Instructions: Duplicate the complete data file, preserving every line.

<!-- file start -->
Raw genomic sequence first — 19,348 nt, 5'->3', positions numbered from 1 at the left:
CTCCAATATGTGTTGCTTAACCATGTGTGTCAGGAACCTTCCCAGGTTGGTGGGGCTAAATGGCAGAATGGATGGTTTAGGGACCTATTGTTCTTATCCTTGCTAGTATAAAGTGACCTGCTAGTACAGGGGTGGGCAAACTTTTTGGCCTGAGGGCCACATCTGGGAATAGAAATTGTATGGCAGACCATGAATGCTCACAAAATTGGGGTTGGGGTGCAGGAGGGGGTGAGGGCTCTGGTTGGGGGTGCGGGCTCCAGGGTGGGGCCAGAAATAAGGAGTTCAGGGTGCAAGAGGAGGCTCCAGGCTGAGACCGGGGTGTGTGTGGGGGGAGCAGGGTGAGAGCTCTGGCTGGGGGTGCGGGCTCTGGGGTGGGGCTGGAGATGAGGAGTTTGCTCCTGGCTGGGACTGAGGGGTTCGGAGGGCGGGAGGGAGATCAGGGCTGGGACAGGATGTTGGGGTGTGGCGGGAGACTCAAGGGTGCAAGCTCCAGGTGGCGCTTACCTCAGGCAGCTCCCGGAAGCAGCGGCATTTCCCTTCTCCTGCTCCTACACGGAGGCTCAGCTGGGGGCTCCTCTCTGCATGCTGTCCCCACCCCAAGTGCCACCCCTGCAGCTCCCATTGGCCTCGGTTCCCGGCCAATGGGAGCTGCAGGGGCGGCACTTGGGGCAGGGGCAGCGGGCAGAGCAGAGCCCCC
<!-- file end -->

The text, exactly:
Raw genomic sequence first — 19,348 nt, 5'->3', positions numbered from 1 at the left:
CTCCAATATGTGTTGCTTAACCATGTGTGTCAGGAACCTTCCCAGGTTGGTGGGGCTAAATGGCAGAATGGATGGTTTAGGGACCTATTGTTCTTATCCTTGCTAGTATAAAGTGACCTGCTAGTACAGGGGTGGGCAAACTTTTTGGCCTGAGGGCCACATCTGGGAATAGAAATTGTATGGCAGACCATGAATGCTCACAAAATTGGGGTTGGGGTGCAGGAGGGGGTGAGGGCTCTGGTTGGGGGTGCGGGCTCCAGGGTGGGGCCAGAAATAAGGAGTTCAGGGTGCAAGAGGAGGCTCCAGGCTGAGACCGGGGTGTGTGTGGGGGGAGCAGGGTGAGAGCTCTGGCTGGGGGTGCGGGCTCTGGGGTGGGGCTGGAGATGAGGAGTTTGCTCCTGGCTGGGACTGAGGGGTTCGGAGGGCGGGAGGGAGATCAGGGCTGGGACAGGATGTTGGGGTGTGGCGGGAGACTCAAGGGTGCAAGCTCCAGGTGGCGCTTACCTCAGGCAGCTCCCGGAAGCAGCGGCATTTCCCTTCTCCTGCTCCTACACGGAGGCTCAGCTGGGGGCTCCTCTCTGCATGCTGTCCCCACCCCAAGTGCCACCCCTGCAGCTCCCATTGGCCTCGGTTCCCGGCCAATGGGAGCTGCAGGGGCGGCACTTGGGGCAGGGGCAGCGGGCAGAGCAGAGCCCCC